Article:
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Re: [dns-operations] Web Proxy Auto-Discovery (WPAD) Information Disclosure (fwd)
I was told I should care about smaller entities that ccTLDs on this, so here is a forward to NANOG of a discussion on DNS-operations.
On Tue, 4 Dec 2007, Rickard Dahlstrand wrote:
Gadi Evron wrote:http://www.microsoft.com/technet/security/advisory/945713.mspx
What's the problem with the search algorithm?
When IE 5 starts, it will begin searching for a WPAD server, if it is configured to use WPAD. It starts the search by adding the hostname "WPAD" to current fully-qualified domain name. For instance, a client in a.b.Microsoft.com would search for a WPAD server at wpad.a.b.microsoft.com. If it could not locate one, it would remove the bottom-most domain and try again; for instance, it would try wpad.b.microsoft.com next. IE 5 would stop searching when it found a WPAD server or reached the third-level domain, wpad.microsoft.com.
The algorithm stops at the third level in order to not search outside of the current network. However, for international sites, this is not sufficient, because third-level domains can be outside the current network. For example, if the network at xyz.com.au did not have a WPAD server, the search algorithm eventually would reach wpad.com.au, which is an external network name. If the owner of wpad.com.au set up a WPAD server, he or she could provide chosen proxy server configuration settings to the clients at xyz.com.au. For that matter, any network in com.au that didn't have its own WPAD server but did have WPAD enabled in its web clients also would also resolve to wpad.com.au.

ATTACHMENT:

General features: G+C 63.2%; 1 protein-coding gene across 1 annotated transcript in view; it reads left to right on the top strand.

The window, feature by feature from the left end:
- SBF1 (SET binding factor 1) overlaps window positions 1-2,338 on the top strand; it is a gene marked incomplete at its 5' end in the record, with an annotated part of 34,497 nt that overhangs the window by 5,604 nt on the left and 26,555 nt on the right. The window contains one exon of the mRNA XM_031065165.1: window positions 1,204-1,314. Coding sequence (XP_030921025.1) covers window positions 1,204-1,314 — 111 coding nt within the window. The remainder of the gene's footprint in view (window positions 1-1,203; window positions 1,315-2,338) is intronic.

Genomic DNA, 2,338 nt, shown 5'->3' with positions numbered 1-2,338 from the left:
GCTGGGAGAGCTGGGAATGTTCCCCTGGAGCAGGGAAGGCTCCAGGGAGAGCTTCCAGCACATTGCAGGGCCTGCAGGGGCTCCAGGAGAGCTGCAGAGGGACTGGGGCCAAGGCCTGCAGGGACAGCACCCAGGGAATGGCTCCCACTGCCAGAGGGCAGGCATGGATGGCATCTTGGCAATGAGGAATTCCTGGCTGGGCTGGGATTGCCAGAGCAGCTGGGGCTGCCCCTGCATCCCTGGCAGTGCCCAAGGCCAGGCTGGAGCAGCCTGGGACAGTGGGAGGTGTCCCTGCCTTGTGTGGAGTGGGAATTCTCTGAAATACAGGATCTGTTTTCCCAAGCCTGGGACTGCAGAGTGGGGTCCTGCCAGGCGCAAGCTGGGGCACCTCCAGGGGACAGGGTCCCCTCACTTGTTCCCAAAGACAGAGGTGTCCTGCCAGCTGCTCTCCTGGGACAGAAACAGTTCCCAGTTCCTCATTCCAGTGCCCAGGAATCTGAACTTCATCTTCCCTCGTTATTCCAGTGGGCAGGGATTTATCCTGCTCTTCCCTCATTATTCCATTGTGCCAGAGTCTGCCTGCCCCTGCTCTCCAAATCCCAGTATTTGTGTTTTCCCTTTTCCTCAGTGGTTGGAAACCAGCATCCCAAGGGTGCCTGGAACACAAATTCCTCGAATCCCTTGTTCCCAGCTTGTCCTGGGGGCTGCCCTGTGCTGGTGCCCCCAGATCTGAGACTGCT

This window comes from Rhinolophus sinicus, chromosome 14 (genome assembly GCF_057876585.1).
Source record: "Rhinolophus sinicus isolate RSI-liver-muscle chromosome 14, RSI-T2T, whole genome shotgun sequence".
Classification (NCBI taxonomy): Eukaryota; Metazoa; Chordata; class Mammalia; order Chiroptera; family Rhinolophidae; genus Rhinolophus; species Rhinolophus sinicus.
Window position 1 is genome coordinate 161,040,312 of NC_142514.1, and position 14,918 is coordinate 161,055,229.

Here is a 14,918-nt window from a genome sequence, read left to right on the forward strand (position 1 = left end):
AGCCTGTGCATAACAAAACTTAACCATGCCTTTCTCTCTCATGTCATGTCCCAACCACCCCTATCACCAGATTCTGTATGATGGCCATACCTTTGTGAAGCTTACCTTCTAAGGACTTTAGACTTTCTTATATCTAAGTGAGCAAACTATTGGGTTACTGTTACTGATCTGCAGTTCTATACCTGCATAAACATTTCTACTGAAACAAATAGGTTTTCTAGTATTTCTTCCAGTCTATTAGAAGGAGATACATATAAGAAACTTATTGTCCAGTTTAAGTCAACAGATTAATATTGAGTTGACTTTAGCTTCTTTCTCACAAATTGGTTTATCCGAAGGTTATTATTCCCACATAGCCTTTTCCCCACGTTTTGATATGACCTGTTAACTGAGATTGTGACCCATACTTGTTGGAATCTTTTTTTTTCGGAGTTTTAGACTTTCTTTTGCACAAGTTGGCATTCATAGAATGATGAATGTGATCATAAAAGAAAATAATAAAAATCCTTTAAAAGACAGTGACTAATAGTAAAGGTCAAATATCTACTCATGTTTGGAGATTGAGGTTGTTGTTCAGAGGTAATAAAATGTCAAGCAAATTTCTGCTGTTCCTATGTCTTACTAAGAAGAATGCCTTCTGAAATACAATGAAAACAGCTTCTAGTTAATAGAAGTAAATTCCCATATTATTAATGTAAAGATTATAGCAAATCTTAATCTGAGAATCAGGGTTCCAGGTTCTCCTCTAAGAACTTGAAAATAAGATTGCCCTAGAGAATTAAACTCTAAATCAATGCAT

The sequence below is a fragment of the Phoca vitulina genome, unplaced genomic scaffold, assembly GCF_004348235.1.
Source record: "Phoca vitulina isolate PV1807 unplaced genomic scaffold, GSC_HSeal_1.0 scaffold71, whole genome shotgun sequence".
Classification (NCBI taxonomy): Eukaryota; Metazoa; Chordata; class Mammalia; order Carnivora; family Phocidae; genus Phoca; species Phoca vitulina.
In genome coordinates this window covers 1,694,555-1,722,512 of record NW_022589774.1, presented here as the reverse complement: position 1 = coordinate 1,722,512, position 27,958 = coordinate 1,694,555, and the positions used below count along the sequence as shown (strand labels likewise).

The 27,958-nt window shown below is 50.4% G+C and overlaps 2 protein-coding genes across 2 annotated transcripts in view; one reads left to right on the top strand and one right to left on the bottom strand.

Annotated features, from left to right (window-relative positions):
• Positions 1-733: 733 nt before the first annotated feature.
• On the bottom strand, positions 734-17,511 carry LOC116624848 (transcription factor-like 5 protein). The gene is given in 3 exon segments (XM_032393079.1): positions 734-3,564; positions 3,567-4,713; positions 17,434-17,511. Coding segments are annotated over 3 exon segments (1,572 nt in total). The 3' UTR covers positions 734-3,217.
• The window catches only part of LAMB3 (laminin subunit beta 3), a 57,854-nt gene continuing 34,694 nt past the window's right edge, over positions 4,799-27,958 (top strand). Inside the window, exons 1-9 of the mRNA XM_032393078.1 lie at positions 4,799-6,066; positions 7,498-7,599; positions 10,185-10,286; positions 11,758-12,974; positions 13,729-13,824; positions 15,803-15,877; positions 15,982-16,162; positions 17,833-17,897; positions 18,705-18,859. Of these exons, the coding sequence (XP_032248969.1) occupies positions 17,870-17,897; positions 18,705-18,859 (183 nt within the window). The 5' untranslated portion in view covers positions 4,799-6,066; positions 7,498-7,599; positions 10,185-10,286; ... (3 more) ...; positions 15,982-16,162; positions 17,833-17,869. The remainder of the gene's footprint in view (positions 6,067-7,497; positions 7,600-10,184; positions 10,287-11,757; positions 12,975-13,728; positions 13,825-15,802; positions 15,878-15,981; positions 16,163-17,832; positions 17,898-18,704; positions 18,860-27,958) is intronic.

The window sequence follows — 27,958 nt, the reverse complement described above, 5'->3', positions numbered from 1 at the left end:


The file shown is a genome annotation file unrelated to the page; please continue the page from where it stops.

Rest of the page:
From the FAQ for the 1999 fix...
It is quite possible, and we can assume (until someone tells us they know), that they fixed it for ccTLDs as well, and then re-introduced the flaw somehow.
(BeauButler?: I have registered wpad.co.nz, and do not intend to be 'really nasty'. I am collecting the 404 logs with the intention to produce some nice charts, hoever. Also, the wpad organisational-boundaries bug appears to have resurfaced in Internet Explorer 7!!)
Beau Bulter is the guy who got all the press by talking about this at kiwicon last week:
This is the story that got Microsoft's attention:
Which is where Beau says there are ~160,000 exploitable machines in NZ alone. He would *supposedly* know since he has the wpad.co.nz domain.
Whether it is a major issue or not, misconfigurations happens, heck, shit happens. I'd think we should watch for this and get that domain registered/monitored at different ccTLDs.